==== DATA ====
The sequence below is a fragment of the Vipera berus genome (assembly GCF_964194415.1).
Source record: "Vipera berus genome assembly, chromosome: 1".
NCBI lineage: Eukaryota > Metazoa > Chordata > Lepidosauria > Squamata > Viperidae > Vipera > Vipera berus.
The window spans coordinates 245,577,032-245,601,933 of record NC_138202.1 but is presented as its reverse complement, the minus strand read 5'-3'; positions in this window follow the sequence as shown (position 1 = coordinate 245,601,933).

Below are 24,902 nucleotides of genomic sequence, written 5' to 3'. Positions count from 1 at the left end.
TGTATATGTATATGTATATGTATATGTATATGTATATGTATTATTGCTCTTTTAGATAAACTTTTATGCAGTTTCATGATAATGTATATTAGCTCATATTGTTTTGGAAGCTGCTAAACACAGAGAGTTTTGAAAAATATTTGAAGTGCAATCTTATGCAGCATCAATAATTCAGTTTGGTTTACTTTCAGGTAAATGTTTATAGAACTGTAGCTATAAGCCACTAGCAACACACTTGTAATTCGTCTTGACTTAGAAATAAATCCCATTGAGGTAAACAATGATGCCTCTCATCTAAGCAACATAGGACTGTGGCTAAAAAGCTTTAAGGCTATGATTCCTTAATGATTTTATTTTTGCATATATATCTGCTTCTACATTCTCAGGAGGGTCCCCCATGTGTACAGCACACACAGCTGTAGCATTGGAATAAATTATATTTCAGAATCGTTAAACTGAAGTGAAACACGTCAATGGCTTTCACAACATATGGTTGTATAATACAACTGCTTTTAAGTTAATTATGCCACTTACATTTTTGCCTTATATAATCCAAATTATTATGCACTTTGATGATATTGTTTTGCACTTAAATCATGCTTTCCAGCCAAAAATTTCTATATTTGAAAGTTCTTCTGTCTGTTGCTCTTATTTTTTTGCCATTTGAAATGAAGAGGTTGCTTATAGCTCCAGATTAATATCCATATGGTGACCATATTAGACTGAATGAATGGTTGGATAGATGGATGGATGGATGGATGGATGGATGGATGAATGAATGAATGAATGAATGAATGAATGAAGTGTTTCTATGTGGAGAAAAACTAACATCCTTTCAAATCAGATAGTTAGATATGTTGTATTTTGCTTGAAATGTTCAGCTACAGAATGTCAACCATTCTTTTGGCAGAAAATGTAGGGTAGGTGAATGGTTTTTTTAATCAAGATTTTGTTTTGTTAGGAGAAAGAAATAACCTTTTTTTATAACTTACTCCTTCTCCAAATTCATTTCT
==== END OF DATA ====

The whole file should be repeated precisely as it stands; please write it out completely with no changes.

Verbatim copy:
The sequence below is a fragment of the Vipera berus genome (assembly GCF_964194415.1).
Source record: "Vipera berus genome assembly, chromosome: 1".
NCBI lineage: Eukaryota > Metazoa > Chordata > Lepidosauria > Squamata > Viperidae > Vipera > Vipera berus.
The window spans coordinates 245,577,032-245,601,933 of record NC_138202.1 but is presented as its reverse complement, the minus strand read 5'-3'; positions in this window follow the sequence as shown (position 1 = coordinate 245,601,933).

Below are 24,902 nucleotides of genomic sequence, written 5' to 3'. Positions count from 1 at the left end.
TGTATATGTATATGTATATGTATATGTATATGTATATGTATTATTGCTCTTTTAGATAAACTTTTATGCAGTTTCATGATAATGTATATTAGCTCATATTGTTTTGGAAGCTGCTAAACACAGAGAGTTTTGAAAAATATTTGAAGTGCAATCTTATGCAGCATCAATAATTCAGTTTGGTTTACTTTCAGGTAAATGTTTATAGAACTGTAGCTATAAGCCACTAGCAACACACTTGTAATTCGTCTTGACTTAGAAATAAATCCCATTGAGGTAAACAATGATGCCTCTCATCTAAGCAACATAGGACTGTGGCTAAAAAGCTTTAAGGCTATGATTCCTTAATGATTTTATTTTTGCATATATATCTGCTTCTACATTCTCAGGAGGGTCCCCCATGTGTACAGCACACACAGCTGTAGCATTGGAATAAATTATATTTCAGAATCGTTAAACTGAAGTGAAACACGTCAATGGCTTTCACAACATATGGTTGTATAATACAACTGCTTTTAAGTTAATTATGCCACTTACATTTTTGCCTTATATAATCCAAATTATTATGCACTTTGATGATATTGTTTTGCACTTAAATCATGCTTTCCAGCCAAAAATTTCTATATTTGAAAGTTCTTCTGTCTGTTGCTCTTATTTTTTTGCCATTTGAAATGAAGAGGTTGCTTATAGCTCCAGATTAATATCCATATGGTGACCATATTAGACTGAATGAATGGTTGGATAGATGGATGGATGGATGGATGGATGGATGGATGAATGAATGAATGAATGAATGAATGAATGAAGTGTTTCTATGTGGAGAAAAACTAACATCCTTTCAAATCAGATAGTTAGATATGTTGTATTTTGCTTGAAATGTTCAGCTACAGAATGTCAACCATTCTTTTGGCAGAAAATGTAGGGTAGGTGAATGGTTTTTTTAATCAAGATTTTGTTTTGTTAGGAGAAAGAAATAACCTTTTTTTATAACTTACTCCTTCTCCAAATTCATTTCT